At this time, Xerxes promoted a man called Haman to be chief of all his nobles. This man was very vain, and sought glory for himself, insisting that the king’s officers should bow down to him and honour him. Mordecai, however, because of his Jewish upbringing, would not bow down to anyone except the one true God. His refusal to honour Haman brought down on his head the fury of this vain man, who decided that Mordecai and all his people must be destroyed. That was one of a number of attempts at genocide of the Jewish people over the centuries, and in recent history was attempted by Hitler in World War Two.

A date was set by the king for the Jews to be killed, but when Mordecai became aware of it he told Esther to go into the king’s presence and beg him for mercy for her people. She was very reluctant to do this, as no one was allowed into his presence unless he had called for them, and she had not been called into his presence for 30 days. She could have been put to death for daring to go in uninvited.

Mordecai sent a message to Esther which said, “Do not think that because you are in the king’s house you alone of all the Jews will escape ...who knows but that you have come to royal position for such a time as this?” (Esther 4:13, 14). At last Esther agreed to plead for her people, but asked that all the Jews should fast and pray for three days and nights.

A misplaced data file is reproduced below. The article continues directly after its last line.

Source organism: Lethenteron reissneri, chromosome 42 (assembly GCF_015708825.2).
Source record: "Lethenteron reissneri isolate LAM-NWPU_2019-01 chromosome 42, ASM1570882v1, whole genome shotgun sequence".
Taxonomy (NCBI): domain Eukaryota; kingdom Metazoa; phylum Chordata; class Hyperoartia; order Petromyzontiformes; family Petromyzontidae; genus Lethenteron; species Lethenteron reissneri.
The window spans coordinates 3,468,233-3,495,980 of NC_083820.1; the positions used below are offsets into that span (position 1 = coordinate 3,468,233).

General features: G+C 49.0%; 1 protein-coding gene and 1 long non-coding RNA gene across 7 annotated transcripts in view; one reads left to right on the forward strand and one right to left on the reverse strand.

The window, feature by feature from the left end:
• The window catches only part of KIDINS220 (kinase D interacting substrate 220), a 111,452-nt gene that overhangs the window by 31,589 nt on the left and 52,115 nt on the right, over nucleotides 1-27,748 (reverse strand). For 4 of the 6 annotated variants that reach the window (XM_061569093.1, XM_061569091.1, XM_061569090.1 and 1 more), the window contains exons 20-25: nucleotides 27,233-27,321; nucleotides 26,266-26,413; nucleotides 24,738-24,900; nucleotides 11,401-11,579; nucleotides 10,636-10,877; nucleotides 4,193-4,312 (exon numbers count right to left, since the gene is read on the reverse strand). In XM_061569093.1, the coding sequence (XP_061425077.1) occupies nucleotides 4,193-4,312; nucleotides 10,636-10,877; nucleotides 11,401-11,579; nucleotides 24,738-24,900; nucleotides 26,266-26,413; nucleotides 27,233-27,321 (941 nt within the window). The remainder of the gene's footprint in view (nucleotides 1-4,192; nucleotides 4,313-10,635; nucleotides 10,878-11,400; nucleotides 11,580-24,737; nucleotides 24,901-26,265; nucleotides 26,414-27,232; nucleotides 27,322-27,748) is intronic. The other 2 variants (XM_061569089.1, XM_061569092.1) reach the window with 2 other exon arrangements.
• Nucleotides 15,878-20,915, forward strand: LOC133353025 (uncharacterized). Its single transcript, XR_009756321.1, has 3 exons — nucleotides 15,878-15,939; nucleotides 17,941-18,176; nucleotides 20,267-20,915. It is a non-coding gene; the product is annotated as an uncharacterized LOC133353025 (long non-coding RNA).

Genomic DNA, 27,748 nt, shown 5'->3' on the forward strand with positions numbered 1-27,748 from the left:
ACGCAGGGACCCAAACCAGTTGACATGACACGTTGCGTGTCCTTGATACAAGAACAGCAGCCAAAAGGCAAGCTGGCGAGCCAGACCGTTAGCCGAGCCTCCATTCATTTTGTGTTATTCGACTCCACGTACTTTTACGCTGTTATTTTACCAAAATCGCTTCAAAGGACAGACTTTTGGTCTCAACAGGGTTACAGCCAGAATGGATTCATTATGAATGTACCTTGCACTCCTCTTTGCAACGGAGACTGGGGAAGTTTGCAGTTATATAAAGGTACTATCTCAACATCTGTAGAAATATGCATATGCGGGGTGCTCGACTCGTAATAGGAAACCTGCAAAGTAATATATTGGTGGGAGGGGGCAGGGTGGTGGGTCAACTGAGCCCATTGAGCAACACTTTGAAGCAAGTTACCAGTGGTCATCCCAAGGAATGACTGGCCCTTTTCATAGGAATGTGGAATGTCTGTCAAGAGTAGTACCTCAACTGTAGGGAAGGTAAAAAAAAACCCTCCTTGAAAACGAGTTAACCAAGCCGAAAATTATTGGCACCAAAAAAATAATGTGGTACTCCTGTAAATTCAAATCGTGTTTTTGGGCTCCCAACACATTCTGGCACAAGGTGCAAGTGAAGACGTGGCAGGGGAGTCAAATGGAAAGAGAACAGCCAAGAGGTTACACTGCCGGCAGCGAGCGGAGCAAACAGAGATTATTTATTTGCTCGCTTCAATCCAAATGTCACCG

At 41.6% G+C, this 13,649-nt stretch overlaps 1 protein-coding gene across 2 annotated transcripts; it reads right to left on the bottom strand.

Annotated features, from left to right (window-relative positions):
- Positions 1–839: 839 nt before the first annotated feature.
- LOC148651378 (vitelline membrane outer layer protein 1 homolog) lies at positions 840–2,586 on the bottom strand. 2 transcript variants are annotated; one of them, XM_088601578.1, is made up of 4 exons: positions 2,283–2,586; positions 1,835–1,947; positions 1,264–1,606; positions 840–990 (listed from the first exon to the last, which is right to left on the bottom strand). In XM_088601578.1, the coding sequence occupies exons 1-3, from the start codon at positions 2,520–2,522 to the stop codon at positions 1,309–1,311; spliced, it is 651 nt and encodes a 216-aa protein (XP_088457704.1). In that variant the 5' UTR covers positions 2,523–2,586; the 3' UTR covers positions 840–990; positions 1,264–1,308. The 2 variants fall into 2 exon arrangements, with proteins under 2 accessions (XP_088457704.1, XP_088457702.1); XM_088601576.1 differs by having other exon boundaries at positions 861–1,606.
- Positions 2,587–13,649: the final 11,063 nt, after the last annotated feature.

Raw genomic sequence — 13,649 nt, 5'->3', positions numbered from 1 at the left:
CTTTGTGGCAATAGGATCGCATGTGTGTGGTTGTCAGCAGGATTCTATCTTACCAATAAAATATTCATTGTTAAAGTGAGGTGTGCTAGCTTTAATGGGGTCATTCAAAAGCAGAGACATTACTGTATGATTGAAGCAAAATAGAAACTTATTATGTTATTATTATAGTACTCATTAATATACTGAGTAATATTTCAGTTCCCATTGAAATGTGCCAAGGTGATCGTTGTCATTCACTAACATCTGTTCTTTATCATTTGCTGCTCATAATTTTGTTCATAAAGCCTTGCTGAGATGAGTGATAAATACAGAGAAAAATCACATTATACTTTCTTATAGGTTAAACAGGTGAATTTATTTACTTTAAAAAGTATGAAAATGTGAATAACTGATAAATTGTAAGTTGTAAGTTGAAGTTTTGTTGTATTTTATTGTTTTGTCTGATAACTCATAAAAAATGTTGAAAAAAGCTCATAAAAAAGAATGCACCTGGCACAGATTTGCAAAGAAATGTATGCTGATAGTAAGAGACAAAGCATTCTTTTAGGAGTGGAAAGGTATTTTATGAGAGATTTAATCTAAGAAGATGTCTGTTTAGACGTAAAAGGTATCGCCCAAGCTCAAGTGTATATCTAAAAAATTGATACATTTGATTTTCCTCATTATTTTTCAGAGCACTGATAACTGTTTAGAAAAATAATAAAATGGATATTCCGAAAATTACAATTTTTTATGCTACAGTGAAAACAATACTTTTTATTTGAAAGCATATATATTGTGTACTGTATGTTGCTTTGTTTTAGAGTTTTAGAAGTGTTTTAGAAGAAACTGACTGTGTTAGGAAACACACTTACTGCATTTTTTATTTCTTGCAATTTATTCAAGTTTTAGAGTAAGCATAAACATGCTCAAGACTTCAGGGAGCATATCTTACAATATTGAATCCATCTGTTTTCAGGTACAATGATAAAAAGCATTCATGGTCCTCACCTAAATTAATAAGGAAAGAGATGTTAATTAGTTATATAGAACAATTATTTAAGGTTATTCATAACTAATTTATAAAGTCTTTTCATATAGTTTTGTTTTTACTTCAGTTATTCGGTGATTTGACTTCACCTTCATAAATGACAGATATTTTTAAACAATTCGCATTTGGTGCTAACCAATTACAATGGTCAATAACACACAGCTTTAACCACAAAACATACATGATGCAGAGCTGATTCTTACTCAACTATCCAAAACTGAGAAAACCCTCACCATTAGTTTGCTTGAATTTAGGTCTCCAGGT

So Esther ventured near to the king, who was so pleased to see her that he invited her into his immediate presence and asked what her request was. She cleverly avoided asking outright for deliverance for the Jews, but instead asked him to come with Haman to a banquet the next day. This was readily granted by the king, and Haman was delighted to be invited as a guest. The only thing that marred his joy was the presence of Mordecai at the gate, still refusing to bow to him. At his families´ suggestion, he had a very tall gallows built on which to hang Mordecai as soon as possible!